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Hospital Fires

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May 06, 2021

Why in news?

Recently, a fire broke out in the ICU ward of COVID-19 hospital at Virar, near Mumbai.

What is the cause for fire in public buildings?

  • In 2019, National Crime Records Bureau (NCRB) reports that 330 people died in commercial building fires while fatalities for residential or dwelling buildings were much higher at 6,329.
  • Electrical faults are cited as the leading cause of fires but State governments are widely criticised for being lax with building safety laws and fail to equip public buildings with modern technology.
  • Hospital ICUs (intensive care units) are a great fire risk because they are oxygen-suffused and need to meet high standards.

What are the fire safety guidelines?

  • The National Building Code (NBC) of India is the central standard for fire safety and part 4 of the Code deals with Fire and Life Safety.
  • It is published by the Bureau of Indian Standards and it is a recommendatory document.
  • The code provides specifications and guidelines for design and materials that reduce the threat of destructive fires.
  • Under the Code, all existing and new buildings are classified by nature of use-residential, educational, institutional, assembly (auditorium), business, mercantile, industrial, storage, hazardous.
  • States are asked to incorporate it into their local building bylaws, making the recommendations a mandatory requirement.

What does the Code specify?

  • It recommends the location of buildings by type of use in specific zones to ensure that industrial and hazardous structures do not coexist with residential, institutional, office and business buildings.
  • It specifies the technical requirements for special buildings, high rises, educational and institutional buildings higher than 9 metres, and those with an area of over 300 square metres.
  • It gives the specifics of fire resistance based on the materials used — exterior walls, interior bearing walls, floor, roof, fire check doors, fire enclosure exits, and so on.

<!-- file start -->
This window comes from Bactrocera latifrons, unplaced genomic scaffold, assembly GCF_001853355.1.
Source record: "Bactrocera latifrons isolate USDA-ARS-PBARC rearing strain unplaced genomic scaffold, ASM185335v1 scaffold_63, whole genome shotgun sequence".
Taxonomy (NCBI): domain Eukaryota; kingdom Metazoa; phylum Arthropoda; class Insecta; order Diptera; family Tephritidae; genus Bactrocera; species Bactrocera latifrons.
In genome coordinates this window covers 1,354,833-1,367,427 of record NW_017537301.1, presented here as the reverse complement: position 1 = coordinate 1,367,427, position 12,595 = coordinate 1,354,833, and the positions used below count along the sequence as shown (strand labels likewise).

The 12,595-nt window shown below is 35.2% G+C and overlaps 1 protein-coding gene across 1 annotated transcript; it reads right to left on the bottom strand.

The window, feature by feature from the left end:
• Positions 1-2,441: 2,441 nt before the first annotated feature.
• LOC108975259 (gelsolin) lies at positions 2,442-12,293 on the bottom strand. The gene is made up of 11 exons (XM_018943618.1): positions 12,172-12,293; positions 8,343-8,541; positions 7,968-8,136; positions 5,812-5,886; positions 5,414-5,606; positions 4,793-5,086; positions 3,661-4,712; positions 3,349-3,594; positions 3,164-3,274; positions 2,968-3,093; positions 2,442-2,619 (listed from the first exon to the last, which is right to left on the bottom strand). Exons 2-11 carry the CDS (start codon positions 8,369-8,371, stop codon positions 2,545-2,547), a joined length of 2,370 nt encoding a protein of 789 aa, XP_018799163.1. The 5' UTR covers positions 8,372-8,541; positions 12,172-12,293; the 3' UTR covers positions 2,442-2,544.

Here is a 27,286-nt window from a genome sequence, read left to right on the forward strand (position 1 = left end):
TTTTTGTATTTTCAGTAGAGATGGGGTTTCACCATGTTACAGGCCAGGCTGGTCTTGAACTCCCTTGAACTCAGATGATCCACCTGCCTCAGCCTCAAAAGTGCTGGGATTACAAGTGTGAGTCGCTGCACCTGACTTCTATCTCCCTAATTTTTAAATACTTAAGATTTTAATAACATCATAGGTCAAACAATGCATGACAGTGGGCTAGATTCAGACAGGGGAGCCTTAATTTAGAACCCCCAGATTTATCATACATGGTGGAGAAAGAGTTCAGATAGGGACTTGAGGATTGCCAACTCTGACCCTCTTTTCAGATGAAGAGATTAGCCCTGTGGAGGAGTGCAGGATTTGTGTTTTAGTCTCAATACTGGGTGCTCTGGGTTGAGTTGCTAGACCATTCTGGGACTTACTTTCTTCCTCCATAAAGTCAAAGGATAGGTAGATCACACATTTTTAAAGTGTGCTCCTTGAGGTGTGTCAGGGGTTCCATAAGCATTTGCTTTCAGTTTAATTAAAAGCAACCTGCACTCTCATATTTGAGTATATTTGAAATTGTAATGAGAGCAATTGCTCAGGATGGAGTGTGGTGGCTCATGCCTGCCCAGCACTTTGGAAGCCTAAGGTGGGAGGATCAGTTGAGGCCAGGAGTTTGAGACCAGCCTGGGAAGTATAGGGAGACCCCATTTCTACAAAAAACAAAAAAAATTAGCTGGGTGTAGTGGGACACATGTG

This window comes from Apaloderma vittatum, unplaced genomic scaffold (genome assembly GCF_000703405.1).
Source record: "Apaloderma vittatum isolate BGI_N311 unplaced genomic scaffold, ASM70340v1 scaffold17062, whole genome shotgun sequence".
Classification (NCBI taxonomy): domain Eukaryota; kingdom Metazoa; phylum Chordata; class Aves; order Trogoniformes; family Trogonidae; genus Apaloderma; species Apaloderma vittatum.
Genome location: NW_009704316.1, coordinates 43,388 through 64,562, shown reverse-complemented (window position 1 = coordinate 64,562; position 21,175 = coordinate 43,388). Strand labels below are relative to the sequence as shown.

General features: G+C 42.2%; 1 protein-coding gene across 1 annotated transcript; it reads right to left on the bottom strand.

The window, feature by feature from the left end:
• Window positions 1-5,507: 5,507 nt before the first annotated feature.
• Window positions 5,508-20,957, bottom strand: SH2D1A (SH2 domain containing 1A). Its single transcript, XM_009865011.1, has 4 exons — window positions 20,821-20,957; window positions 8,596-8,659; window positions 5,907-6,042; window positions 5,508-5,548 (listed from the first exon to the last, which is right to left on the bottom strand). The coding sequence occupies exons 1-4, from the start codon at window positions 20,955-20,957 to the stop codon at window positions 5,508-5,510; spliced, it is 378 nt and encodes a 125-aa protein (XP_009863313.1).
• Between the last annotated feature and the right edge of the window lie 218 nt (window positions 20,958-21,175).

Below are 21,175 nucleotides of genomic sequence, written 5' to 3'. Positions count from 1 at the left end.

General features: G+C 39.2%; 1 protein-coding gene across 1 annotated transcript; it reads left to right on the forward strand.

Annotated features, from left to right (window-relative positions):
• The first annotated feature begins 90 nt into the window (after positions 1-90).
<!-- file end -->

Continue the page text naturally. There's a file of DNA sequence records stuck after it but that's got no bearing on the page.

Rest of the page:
• In case of a fire, sound alert technologies are expected to be incorporated into buildings.
  • It includes are automatic fire detection and alarm system, down-comer pipelines connected to a roof tank, automatic sprinklers and water sprays, fireman’s lift, fire barriers, escape routes, markings.
  • Incorporating these guidelines in the building design can avert deadly fires and gives occupants sufficient time to exit safely.

What are the other guidelines?

  • Aftermath the hospital fires queries, centre announced a Fire Safety Committee.
  • The committee should conduct periodic audits on fire installation, heating, ventilation and air-conditioning, electrical sub-stations and other electrical equipment in the union government’s hospitals.
  • The Health Ministry has circulated strict guidelines stipulating third-party accreditation for fire safety and a fire response plan beforehand.
  • National Disaster Management Authority (NDMA) has also stipulated requirements for fire safety in public buildings, including hospitals.

Do state governments follow the Code?

  • Every State has fire safety rules, but the provisions of the NBC are ignored in practice.
  • Maharashtra, which has been hit by a series of fires, has a Fire Prevention and Life Safety Measures Act since 2008.
  • CAG report says that only fire extinguishers were installed in 11 of 53 buildings and the remaining 42 buildings were not equipped with any of the fire-fighting installations.
  • In Kerala, though the rules prescribe firefighting equipment and installations should meet Indian Standards, but it do not contain a direct reference to the NBC.
  • In Tamil Nadu’s fire licence is required under the Fire Service Act but it has no reference for compliance with the Code.

What is the future course?

  • Last year, the Supreme Court directed all States to carry out fire safety audits of dedicated COVID-19 hospitals.
  • It has become evident that State forces lack the manpower to inspect and ensure compliance with safety codes, including the NBC, where it is mandatory.
  • Therefore heavy fire liability insurance should be made compulsory for all public buildings, which would offer protection to occupants and visitors and bring about external inspection of safety.


Source: The Hindu

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